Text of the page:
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Title: Prevalence and sequence of IS481 in Bordetella bronchiseptica: implications for IS481-based detection of Bordetella pertussis

item Register, Karen

Submitted to: Journal of Clinical Microbiology
Publication Type: Peer Reviewed Journal
Publication Acceptance Date: 10/11/2006
Publication Date: 10/25/2006
Citation: Register, K.B., Sanden, G.N. 2006. Prevalence and sequence of IS481 in Bordetella bronchiseptica: Implications for IS481-based detection of Bordetella pertussis. Journal of Clinical Microbiology. 44(12):4577-4583.

Interpretive Summary: Bordetella pertussis is the causative agent of pertussis or whooping cough, an acute respiratory disease occurring exclusively in humans. Diagnostic testing for this bacterium is often based on PCR detection of a repeated DNA sequence, IS481. However, some reports suggest IS481 may also be found in at least some isolates of the closely related bacterium Bordetella bronchiseptica. B. bronchiseptica is regarded as primarily a non-human animal pathogen but its association with disease in humans has been steadily increasing in recent years. In this study, 149 B. bronchiseptica isolates, obtained from humans and 11 other companion or farm animal species, were tested for the presence of IS481. Unexpectedly, positive results were obtained from 79% of all isolates, representing all but 1 of the host species of origin. Additional analysis revealed most were false positives due to high sequence similarity between the supposedly IS481-specific primers and a second, unrelated region of the genome. The true frequency of IS481 in B. bronchiseptica was determined to be approximately 5%, with multiple copies found in some strains. These data indicate the specificity of commonly used IS481-based diagnostic PCRs for identification of B. pertussis is lower than so far believed and alternative PCR targets should be considered.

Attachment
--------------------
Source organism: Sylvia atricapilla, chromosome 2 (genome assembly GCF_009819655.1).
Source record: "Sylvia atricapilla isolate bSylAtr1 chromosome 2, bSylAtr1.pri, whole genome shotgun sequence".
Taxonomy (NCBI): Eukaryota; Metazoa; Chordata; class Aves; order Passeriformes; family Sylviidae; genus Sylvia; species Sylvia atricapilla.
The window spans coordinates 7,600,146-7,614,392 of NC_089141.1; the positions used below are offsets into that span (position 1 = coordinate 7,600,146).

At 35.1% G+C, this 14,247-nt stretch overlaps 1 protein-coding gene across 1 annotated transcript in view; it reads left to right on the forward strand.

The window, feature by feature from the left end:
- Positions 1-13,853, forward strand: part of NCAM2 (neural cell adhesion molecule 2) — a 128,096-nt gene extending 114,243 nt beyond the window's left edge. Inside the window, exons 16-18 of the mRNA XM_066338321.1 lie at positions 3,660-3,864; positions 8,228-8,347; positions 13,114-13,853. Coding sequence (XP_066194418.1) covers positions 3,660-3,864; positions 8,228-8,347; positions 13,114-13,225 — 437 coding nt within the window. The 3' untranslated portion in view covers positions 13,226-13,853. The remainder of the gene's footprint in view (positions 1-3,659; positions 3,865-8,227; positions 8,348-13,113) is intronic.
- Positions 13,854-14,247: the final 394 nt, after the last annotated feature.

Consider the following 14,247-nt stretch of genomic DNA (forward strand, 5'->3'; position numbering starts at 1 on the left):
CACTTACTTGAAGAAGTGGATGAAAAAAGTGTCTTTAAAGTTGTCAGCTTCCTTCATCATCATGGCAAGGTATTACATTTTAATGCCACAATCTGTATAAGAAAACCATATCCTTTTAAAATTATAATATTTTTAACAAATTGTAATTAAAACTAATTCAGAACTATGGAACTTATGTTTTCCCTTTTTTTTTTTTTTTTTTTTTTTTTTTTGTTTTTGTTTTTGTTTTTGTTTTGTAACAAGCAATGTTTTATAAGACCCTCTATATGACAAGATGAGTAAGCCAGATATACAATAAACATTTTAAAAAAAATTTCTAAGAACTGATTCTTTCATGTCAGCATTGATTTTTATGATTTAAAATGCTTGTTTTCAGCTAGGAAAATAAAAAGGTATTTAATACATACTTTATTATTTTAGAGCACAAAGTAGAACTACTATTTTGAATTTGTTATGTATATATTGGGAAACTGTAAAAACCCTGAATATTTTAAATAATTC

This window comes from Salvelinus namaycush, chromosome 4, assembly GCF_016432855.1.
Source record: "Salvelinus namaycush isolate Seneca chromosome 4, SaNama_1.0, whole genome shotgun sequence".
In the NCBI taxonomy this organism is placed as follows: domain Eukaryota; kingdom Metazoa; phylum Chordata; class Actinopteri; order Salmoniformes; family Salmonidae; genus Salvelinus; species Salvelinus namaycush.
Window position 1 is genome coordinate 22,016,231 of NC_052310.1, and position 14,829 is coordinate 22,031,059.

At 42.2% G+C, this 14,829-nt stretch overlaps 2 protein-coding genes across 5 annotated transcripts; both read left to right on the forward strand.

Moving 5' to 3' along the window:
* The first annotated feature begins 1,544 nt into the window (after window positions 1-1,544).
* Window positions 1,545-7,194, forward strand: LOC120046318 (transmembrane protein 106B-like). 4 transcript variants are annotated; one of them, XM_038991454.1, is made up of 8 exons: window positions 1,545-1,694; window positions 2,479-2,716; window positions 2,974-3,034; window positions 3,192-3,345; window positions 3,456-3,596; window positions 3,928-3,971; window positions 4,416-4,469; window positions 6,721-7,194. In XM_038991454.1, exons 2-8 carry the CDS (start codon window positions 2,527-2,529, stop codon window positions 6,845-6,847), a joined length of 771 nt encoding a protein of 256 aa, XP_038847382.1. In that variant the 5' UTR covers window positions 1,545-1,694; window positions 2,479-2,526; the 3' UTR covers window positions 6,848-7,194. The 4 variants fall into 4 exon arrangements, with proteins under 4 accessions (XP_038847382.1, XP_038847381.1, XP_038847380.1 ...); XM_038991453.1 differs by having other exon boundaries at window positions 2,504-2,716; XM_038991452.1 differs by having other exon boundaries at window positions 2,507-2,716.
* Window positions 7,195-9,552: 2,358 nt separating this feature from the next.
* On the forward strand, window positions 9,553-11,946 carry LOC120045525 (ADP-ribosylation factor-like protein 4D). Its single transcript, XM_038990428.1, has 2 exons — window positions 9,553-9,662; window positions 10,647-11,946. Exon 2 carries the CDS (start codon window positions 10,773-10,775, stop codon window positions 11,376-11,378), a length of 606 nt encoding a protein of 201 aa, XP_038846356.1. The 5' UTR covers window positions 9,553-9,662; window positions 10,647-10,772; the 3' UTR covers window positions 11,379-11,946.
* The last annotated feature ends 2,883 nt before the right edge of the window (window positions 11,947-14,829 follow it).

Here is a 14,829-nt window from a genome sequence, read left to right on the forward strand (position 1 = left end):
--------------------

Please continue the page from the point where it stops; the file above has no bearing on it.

Technical Abstract: We report the prevalence in Bordetella bronchiseptica of IS481, a frequent target for diagnosis of Bordetella pertussis, as approximately 5%. However, amplicons of the predicted size were detectable in 75% of IS481-negative strains. Our results suggest conventional PCR targeting IS481 may not be sufficiently specific for reliable identification of B. pertussis.